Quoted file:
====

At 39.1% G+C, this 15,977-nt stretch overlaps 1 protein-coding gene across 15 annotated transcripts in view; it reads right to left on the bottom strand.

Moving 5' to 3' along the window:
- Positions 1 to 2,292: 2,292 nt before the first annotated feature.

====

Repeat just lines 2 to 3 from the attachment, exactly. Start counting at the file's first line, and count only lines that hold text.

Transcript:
Moving 5' to 3' along the window:
- Positions 1 to 2,292: 2,292 nt before the first annotated feature.